Weak Side Attack in the Unbalanced Single Wing

This article was originally posted on Direct Snap Football.

Strengthening Your Weak Side Attack From the Unbalanced Line Single Wing

Defensive coaches are very quick to counter the unbalanced Single Wing formation by stepping down the DLs and LBs to take away the power advantage of the offense’s strong side. Unless the offense can out-athlete the defense, our reasons for attacking with an unbalanced formation have been somewhat diminished. To counter, the offense must have an effective weak side attack. Gaining positive yardage weak side on a consistent basis will result in further adjustments from the defense. In turn, the strong side game benefits.

First off, the plays about to be discussed are in no way ‘my creation’. I owe all of my Single Wing knowledge to reading Ken Kueffel, speaking with and reading the information provided by John Aldrich, as well as a lot of information shared by John Ward and others. While there is nothing mentioned in the this article which is earth shattering, I hope it assists you in improving your offensive attack.

The play-calling terminology is as follows: The Quarterback (FB in traditional terms) is the ‘1′ back, the Tailback is the ‘2′ back, the Wingback is the ‘3′ back, and the Fullback (Blocking Back in traditional terms) is the ‘4′ back. Our hole numbering system is Even Right/Odd Left. The first number of the call tells the Center where to snap the ball, the second number is the Back running the ball, and the third number is the hole for the play.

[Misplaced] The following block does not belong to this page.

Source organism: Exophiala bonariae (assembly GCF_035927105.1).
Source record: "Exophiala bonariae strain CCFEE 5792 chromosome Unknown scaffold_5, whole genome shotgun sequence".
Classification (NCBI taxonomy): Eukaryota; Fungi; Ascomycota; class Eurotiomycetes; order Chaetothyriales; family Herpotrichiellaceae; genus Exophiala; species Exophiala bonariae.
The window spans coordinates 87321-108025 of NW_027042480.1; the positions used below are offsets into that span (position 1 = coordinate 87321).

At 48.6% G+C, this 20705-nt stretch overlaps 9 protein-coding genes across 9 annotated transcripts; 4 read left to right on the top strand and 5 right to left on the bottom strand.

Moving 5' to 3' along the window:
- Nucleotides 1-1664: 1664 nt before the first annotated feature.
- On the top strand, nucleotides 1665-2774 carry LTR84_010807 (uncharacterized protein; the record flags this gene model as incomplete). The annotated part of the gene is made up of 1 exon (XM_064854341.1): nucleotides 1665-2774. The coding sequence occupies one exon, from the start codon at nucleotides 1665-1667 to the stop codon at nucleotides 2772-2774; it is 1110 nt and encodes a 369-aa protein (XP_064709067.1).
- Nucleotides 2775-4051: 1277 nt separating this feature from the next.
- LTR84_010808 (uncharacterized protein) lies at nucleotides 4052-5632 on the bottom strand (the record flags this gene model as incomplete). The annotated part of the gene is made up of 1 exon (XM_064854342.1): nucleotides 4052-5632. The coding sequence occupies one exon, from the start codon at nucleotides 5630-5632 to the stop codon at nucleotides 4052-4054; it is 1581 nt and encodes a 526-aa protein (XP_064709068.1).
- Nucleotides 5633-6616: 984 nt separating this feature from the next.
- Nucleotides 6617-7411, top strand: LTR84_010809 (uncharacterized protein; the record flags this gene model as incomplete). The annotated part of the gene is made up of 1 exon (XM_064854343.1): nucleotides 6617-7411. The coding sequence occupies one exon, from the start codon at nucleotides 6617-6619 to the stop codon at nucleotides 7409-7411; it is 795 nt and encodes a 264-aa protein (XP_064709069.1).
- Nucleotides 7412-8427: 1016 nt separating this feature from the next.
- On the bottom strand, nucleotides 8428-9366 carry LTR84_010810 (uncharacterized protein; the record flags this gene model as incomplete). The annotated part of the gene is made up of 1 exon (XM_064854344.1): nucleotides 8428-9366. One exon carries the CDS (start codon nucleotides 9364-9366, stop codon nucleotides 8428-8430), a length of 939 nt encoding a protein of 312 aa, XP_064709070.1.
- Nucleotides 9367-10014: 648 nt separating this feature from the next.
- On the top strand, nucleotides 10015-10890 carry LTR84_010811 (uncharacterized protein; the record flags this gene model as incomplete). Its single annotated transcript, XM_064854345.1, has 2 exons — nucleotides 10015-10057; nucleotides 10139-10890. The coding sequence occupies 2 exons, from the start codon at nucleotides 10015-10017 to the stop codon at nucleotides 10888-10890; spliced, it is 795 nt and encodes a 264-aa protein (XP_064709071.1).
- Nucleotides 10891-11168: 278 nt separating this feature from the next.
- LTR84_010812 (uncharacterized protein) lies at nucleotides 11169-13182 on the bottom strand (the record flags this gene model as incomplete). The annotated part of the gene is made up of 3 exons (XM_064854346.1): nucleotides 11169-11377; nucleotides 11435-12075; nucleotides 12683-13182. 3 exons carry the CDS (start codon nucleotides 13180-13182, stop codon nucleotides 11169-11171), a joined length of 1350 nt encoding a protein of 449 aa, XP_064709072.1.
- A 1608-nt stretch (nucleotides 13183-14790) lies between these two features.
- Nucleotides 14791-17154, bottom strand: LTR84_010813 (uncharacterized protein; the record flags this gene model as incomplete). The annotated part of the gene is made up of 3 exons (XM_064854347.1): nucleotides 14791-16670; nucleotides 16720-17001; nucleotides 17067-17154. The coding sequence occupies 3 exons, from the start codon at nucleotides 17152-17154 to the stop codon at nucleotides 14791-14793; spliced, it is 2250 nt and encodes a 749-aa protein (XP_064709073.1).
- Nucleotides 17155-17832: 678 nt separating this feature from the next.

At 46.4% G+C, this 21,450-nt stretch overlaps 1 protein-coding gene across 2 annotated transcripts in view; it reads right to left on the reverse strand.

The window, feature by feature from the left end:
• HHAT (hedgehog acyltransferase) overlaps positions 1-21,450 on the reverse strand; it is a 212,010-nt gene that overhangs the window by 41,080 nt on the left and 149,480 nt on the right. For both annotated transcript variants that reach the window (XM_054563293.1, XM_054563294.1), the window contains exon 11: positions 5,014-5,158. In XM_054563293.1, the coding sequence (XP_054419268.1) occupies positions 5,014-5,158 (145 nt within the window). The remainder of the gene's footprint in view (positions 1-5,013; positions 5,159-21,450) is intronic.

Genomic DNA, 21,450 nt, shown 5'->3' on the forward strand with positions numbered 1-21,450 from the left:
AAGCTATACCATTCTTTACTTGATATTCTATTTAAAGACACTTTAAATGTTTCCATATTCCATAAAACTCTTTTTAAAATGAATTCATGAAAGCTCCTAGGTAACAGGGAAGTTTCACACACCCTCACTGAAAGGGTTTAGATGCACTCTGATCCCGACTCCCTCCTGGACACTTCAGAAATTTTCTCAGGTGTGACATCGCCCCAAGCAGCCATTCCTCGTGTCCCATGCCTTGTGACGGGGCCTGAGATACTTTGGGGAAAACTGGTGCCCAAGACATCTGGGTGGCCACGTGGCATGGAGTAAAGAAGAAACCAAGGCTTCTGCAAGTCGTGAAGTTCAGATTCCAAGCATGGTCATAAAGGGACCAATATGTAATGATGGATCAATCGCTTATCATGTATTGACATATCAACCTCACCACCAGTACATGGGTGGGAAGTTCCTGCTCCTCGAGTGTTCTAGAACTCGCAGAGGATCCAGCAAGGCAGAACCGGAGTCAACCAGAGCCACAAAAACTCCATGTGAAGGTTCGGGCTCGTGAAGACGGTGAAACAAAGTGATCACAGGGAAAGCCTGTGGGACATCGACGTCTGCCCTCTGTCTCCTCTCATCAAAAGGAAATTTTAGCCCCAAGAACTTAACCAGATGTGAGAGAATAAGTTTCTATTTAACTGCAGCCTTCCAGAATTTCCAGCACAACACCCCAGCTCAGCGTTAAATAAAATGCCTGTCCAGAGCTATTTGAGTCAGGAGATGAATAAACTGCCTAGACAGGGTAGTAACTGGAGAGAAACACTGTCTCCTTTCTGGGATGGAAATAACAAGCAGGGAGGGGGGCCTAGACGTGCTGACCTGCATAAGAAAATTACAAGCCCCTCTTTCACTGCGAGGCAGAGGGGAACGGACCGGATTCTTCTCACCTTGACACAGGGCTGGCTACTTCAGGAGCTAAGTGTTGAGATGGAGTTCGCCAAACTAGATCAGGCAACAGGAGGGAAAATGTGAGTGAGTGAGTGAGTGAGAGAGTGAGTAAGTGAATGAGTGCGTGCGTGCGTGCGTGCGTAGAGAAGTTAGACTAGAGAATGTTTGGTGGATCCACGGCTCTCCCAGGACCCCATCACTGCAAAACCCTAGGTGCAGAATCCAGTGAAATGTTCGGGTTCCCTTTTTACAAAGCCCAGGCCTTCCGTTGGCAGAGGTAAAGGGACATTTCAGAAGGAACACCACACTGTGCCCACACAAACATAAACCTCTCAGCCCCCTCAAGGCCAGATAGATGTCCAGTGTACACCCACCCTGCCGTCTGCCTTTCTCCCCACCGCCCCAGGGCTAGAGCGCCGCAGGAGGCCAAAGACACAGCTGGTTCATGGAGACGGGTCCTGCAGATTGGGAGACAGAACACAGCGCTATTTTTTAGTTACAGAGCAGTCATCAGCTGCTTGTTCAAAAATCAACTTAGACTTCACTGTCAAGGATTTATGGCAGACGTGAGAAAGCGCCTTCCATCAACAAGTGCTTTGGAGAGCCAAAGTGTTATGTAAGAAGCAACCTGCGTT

For simplicity, all of the plays are diagrammed as having the defense ’step down’ its players out of a 52 defensive package.



Out of our Base Spin Package, the QB will spin with the WB in orbit motion prior to the snap of the ball. Play 113 is run as a compliment to the TB Sweep strong side, the WB Sweep weak side, as well as the QB off-tackle to the strong side. The concept is simple. The QB fakes to the TB and WB and keeps the ball, running through the ‘3′ hole. We are down blocking with the Tight End (likely to block the LB), Quick Side Guard, Center and Inside and Outside Tackles. The Strong Side Guard is trap blocking the weak side Defensive End. The FB is filling the void of the pulling guard (likely taking on the LB). This is our quick trap at its finest. Many times, the DE will take himself out of the play himself by a hard rush. If he goes into the backfield too far, our guard will let him go and turn toward the next defender. If the DE is staying home, he must choose between stopping the WB or the QB. Obviously the fake carried out by the WB is crucial.

SWING 135/137


Base Spin Package with WB orbit motion, the QB fakes to the TB and the WB takes the ball. The QB carries his fake into the off-tackle area strong side. The WB is shooting for the ‘5′ or ‘7′ hole, depending on what the blocking has created. Same short side down blocking, with the Strong Side Guard and the Inside Tackle pulling. The FB is also pulling toward the weak side. The Center is down blocking but will slide off to take the trailing LB (the free hitter in defensive terms). Teach the Center how to use peripheral vision here. The block on the LB doesn’t have to be devastating. It just has to ’slow him down.’ A center who can effectively do this to the free-hitter can mean a five-yard gain turns into a 40-yard run!